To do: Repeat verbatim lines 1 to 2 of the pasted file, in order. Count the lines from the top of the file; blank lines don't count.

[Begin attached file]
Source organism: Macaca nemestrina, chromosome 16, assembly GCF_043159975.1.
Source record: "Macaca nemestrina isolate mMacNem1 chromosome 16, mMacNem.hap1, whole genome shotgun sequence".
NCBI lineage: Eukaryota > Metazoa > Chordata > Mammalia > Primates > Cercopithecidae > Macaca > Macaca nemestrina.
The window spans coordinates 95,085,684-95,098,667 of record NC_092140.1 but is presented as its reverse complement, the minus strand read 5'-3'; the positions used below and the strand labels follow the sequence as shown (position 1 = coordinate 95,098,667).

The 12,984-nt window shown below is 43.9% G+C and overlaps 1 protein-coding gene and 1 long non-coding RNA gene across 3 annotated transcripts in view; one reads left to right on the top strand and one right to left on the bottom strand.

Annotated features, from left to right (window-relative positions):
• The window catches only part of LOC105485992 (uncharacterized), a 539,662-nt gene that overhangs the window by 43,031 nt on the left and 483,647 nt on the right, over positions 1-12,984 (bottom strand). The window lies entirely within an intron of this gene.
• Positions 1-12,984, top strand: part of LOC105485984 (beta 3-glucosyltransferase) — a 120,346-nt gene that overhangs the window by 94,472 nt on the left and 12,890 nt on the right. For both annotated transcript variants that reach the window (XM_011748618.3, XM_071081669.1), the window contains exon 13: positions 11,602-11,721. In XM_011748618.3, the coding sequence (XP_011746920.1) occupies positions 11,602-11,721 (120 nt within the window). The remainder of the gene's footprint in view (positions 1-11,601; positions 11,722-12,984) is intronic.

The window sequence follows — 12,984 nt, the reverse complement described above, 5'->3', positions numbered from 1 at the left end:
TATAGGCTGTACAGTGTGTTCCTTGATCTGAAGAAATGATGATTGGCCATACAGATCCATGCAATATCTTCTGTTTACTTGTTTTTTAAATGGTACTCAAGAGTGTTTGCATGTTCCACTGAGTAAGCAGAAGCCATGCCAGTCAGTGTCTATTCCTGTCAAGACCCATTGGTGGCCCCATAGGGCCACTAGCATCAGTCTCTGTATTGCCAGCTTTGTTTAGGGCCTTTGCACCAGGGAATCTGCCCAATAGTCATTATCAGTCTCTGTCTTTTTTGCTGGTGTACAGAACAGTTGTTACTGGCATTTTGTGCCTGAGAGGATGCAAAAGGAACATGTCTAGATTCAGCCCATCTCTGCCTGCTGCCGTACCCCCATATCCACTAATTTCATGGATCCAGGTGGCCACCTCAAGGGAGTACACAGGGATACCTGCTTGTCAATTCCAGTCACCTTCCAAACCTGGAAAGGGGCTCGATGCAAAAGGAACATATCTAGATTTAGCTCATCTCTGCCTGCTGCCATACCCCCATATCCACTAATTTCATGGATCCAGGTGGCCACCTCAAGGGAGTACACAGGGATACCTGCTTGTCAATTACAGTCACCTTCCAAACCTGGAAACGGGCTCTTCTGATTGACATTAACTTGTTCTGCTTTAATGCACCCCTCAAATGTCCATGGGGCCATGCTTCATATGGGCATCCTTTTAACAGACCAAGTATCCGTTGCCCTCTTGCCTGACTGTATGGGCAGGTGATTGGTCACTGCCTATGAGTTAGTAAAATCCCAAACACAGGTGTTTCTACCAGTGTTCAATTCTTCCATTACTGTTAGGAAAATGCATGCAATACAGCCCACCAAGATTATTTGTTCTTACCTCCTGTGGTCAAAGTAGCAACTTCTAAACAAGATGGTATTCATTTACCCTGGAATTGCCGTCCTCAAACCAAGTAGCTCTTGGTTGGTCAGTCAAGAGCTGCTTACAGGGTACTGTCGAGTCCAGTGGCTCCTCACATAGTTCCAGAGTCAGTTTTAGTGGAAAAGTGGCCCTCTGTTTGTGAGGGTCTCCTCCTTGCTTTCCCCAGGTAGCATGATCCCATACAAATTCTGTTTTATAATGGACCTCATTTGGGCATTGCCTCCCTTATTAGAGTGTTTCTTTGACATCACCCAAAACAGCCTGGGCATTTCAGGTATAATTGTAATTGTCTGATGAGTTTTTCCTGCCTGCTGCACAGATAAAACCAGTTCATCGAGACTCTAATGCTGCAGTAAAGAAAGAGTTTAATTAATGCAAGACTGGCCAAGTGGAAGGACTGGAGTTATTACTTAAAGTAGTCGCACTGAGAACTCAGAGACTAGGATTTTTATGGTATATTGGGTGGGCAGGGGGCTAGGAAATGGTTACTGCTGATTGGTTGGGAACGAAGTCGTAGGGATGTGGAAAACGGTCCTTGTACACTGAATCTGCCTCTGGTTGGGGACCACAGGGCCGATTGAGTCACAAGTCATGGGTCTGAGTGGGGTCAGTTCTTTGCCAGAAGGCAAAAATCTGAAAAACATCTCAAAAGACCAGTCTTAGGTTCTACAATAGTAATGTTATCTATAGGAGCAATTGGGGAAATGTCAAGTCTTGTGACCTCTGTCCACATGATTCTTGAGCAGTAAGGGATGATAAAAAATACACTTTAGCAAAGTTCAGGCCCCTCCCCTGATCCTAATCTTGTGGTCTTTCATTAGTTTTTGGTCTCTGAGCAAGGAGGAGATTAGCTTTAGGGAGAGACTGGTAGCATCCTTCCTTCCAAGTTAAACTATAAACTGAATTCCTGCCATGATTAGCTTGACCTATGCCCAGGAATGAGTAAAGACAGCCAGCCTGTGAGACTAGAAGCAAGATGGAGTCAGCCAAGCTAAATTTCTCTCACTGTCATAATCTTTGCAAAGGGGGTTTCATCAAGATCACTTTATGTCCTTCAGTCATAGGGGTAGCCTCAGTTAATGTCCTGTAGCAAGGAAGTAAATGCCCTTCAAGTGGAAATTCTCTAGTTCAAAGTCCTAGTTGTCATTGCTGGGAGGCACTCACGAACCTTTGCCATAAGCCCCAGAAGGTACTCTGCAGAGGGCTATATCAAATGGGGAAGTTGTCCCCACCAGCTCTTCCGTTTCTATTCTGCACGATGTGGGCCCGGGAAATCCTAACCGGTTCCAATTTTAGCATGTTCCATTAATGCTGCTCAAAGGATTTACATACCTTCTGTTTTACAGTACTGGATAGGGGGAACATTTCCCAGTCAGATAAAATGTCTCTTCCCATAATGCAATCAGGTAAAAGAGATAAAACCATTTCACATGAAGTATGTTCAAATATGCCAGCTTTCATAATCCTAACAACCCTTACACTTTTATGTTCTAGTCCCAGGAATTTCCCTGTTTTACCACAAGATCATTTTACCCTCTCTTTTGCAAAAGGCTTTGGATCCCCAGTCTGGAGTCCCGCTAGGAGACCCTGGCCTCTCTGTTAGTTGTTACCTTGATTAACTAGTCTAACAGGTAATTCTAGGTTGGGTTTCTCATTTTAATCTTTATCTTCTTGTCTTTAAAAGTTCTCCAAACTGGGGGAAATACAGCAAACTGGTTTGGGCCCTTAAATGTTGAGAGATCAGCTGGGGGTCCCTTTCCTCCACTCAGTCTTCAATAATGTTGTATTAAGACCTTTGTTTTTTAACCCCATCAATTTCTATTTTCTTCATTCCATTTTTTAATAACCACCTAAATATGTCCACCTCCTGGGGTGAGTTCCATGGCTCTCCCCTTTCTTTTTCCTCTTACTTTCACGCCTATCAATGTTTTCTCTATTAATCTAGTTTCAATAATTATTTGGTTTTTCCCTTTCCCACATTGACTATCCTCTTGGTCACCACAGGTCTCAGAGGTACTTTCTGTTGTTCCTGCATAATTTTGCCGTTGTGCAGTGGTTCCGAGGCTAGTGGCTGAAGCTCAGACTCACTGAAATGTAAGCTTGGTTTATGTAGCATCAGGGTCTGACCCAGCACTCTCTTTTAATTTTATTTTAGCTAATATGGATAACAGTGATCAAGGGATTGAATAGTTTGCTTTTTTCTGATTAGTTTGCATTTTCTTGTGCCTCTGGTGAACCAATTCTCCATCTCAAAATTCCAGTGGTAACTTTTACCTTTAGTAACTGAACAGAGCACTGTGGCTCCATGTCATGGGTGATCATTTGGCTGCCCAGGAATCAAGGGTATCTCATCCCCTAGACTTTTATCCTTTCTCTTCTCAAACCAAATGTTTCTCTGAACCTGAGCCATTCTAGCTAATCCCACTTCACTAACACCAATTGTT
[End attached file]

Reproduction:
Source organism: Macaca nemestrina, chromosome 16, assembly GCF_043159975.1.
Source record: "Macaca nemestrina isolate mMacNem1 chromosome 16, mMacNem.hap1, whole genome shotgun sequence".